Investor Optimism Rises 68% After Oil Price Cuts
Investor optimism in October 2006
rose 68 percent from one year ago --and reached its highest level in
seven months-- to 79 points according to investment banking firm UBS
and the Gallup Organization. UBS reported that investors are feeling
more bullish on the stock market than in previous months.
The UBS/Gallup Index increased five points from September and 26 points
The 10-year-old survey began in October 1996 at 124 points. The survey
peaked at 178 points in January 2000, and dropped below 124 points (to
106) for the first time in December 2000. In the past 71 months the
survey had not again reached 124 points, and had only pushed past 100
points four times -- in January and March 2002, and in December 2003
and January 2004.
The lowest point --so far-- hit single digit numbers in February and
March 2003 (9 and 5 respectively) at the time the United States invaded
The Index is conducted monthly.
In October 2006, 53 percent of investors said that they are optimistic
about the performance of the stock market, up from 47 percent who held
that view in September and 42 percent in August. Additionally, the
percentage of investors who believe that now is a good time to invest
in the financial markets has steadily increased since July and is now
at 61 percent, compared with 57 percent in September and 54 percent in
August, UBS reported.
The Dow Industry Average rose above 12,000 points for its first time on
23 October 2006 and maintained +12,000 for the following trading week.
The Dow is up roughly 18 percent from October 2005.
Investor concerns about energy prices continued to decline in October
as the percentage of investors saying they believe energy prices are
hurting the investment climate “a lot” fell to 58 percent, down from 63
percent in September and 78 percent in August.
Oil prices peaked at $78 per barrel in July 2006, but have since
leveled off around $60, with some analysts predicting a trading range
of between $50 and $66 per barrel for the next four to six months.
Nearly as many investors (55 percent) now consider international
tensions --including those in the Middle East and in North Korea-- as
hurting the current investment “a lot” as they do energy prices.
The decline in energy prices from two months ago has not only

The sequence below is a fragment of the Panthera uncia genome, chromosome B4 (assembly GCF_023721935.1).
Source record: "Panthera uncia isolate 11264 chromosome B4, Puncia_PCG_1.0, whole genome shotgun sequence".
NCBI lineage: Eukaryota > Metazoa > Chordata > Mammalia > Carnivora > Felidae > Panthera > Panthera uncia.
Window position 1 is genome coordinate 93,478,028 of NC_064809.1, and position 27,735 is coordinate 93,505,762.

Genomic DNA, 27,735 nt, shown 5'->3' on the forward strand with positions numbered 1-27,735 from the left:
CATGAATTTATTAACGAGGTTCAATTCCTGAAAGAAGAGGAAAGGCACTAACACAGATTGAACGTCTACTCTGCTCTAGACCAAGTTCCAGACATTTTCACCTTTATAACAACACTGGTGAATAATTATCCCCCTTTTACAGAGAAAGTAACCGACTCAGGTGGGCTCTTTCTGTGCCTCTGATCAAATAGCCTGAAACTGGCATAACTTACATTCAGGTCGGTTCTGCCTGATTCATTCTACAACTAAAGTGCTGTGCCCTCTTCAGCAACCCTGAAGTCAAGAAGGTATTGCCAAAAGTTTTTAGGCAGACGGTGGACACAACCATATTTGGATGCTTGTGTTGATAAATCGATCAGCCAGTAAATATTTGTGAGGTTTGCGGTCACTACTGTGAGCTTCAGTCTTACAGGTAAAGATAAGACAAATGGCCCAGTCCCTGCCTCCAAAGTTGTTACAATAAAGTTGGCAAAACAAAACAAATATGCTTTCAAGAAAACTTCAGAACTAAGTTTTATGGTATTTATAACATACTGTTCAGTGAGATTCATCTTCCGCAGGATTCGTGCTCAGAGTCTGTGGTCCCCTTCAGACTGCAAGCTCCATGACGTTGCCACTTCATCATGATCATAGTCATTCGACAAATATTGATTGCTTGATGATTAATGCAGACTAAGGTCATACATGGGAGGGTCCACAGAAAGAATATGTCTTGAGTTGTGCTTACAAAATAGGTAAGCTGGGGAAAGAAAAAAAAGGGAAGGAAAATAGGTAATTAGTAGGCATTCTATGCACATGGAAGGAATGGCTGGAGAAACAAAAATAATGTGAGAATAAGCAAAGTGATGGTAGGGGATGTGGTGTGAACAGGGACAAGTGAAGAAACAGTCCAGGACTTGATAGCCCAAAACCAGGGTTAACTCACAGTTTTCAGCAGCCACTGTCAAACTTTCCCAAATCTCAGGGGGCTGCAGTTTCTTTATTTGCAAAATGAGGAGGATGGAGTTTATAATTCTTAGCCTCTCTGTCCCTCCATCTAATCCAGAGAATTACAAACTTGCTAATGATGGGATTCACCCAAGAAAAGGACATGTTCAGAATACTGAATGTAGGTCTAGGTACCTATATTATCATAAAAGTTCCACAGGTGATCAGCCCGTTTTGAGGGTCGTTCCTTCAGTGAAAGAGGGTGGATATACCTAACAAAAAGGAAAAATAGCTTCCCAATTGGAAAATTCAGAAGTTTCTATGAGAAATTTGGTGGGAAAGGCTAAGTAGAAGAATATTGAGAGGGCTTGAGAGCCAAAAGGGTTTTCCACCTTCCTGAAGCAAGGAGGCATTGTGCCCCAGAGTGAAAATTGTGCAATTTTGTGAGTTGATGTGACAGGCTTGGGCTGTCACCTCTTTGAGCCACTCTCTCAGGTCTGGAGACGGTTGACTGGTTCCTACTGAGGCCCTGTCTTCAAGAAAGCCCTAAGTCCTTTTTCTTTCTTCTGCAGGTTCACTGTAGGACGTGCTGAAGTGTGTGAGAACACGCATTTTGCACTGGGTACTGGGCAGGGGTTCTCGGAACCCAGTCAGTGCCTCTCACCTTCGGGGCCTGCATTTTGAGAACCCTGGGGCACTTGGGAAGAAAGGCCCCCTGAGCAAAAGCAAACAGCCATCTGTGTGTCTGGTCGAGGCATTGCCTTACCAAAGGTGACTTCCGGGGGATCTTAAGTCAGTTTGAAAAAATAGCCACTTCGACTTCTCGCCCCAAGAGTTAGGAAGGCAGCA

encouraged investors about the current economic situation but has also
changed investor expectations for future gasoline prices. In August,
investors said they expected the average price of a gallon of regular
gasoline to reach $3.30 in the following three months. In September,
their expected price for a gallon of gasoline three months from then
was to $2.76. In October, these expectations fell to $2.45, indicating
that investor price expectations for a gallon of gas have fallen
85-cents during the past two months.
"Strong corporate earnings coupled with the easing of energy prices and
reduced expectations of further Fed rate hikes have contributed to both
the recent stock market rally and improved investor sentiment," said
Mike Ryan, Head of UBS Wealth Management Research Americas.
"As UBS expects a slowdown in the economy in early 2007, we will be
watching several areas carefully, including the housing market and
consumer spending," he said.
Investor expectations --for a soft-landing economy-- increased in
October as the percentage of investors saying the nation is
experiencing a “recovery” or an “economic expansion” rose to 43 percent
from 38 percent in September. Another 44 percent believed the economy
is in a “slowdown,” while only 1-in-10 investors felt the United States
is in a recession.
While investors are slightly less concerned about conditions in the
housing market this month than in September, most investors seem to
believe that the real estate markets are going to get worse before they
get better. Six in 10 investors continue to rate conditions in today’s
residential real estate market nationwide as “only fair” (45 percent)
or “poor” (14 percent) – essentially the same as in September.
More than two-thirds of investors (68 percent) believe economic
conditions in the residential real estate market nationwide are getting
worse, a slight improvement from the 74 percent of investors who felt
this way in September.
When considering their local markets, 59 percent view conditions in
their local residential real estate markets as getting worse. This is
an improvement from the 65 percent who felt this way last month, but
still suggests that many local real estate markets have some way to go
before they reach bottom.
With the October increase in the overall Index reading came a rise in
the Economic Dimension of the Index. The Economic Dimension, which
measures people’s optimism about the economy outlook 12-months ahead,
increased six points in October on top of its 12 point increase of
September and now stands at 17.
This suggests that investors as a whole have gone from being neutral
about the economy two months ago -- to being somewhat optimistic about
the economic outlook today. The Personal Dimension of the Index, which
measures people’s optimism about their own portfolios 12 months out,
decreased one point to 62 in October, but remains substantially above
its August level of 54.
Dennis J. Jacobe, chief economist for Gallup, said the sampling
included 802 investors randomly selected from across the country.
Gallup defined the investor as any person who is head of a household or
a spouse in any household with total savings and investments of $10,000
Nearly 40 percent of households in the United States have at least
$10,000 in savings and investments Gallup reported. The sampling error
in the results is plus or minus four percentage points.
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